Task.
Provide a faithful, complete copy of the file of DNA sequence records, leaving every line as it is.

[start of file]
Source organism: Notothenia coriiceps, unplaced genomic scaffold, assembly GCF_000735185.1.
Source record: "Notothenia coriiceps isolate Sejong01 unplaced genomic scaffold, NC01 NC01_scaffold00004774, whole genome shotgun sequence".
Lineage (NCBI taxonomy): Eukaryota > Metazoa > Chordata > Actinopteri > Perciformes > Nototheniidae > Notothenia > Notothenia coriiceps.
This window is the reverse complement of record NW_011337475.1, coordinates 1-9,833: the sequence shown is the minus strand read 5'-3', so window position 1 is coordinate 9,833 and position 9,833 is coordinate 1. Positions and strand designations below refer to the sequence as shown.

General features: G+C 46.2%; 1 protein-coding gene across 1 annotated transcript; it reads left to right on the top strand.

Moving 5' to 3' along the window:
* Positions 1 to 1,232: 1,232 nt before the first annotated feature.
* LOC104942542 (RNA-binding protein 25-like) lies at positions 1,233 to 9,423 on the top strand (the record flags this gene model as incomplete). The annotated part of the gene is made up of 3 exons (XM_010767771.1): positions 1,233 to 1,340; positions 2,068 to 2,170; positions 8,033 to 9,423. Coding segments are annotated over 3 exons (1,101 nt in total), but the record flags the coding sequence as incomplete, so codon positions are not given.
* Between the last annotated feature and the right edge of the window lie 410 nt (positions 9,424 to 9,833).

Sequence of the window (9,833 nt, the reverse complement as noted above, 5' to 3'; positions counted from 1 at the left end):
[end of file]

Source organism: Notothenia coriiceps, unplaced genomic scaffold, assembly GCF_000735185.1.
Source record: "Notothenia coriiceps isolate Sejong01 unplaced genomic scaffold, NC01 NC01_scaffold00004774, whole genome shotgun sequence".
Lineage (NCBI taxonomy): Eukaryota > Metazoa > Chordata > Actinopteri > Perciformes > Nototheniidae > Notothenia > Notothenia coriiceps.
This window is the reverse complement of record NW_011337475.1, coordinates 1-9,833: the sequence shown is the minus strand read 5'-3', so window position 1 is coordinate 9,833 and position 9,833 is coordinate 1. Positions and strand designations below refer to the sequence as shown.

General features: G+C 46.2%; 1 protein-coding gene across 1 annotated transcript; it reads left to right on the top strand.

Moving 5' to 3' along the window:
* Positions 1 to 1,232: 1,232 nt before the first annotated feature.
* LOC104942542 (RNA-binding protein 25-like) lies at positions 1,233 to 9,423 on the top strand (the record flags this gene model as incomplete). The annotated part of the gene is made up of 3 exons (XM_010767771.1): positions 1,233 to 1,340; positions 2,068 to 2,170; positions 8,033 to 9,423. Coding segments are annotated over 3 exons (1,101 nt in total), but the record flags the coding sequence as incomplete, so codon positions are not given.
* Between the last annotated feature and the right edge of the window lie 410 nt (positions 9,424 to 9,833).

Sequence of the window (9,833 nt, the reverse complement as noted above, 5' to 3'; positions counted from 1 at the left end):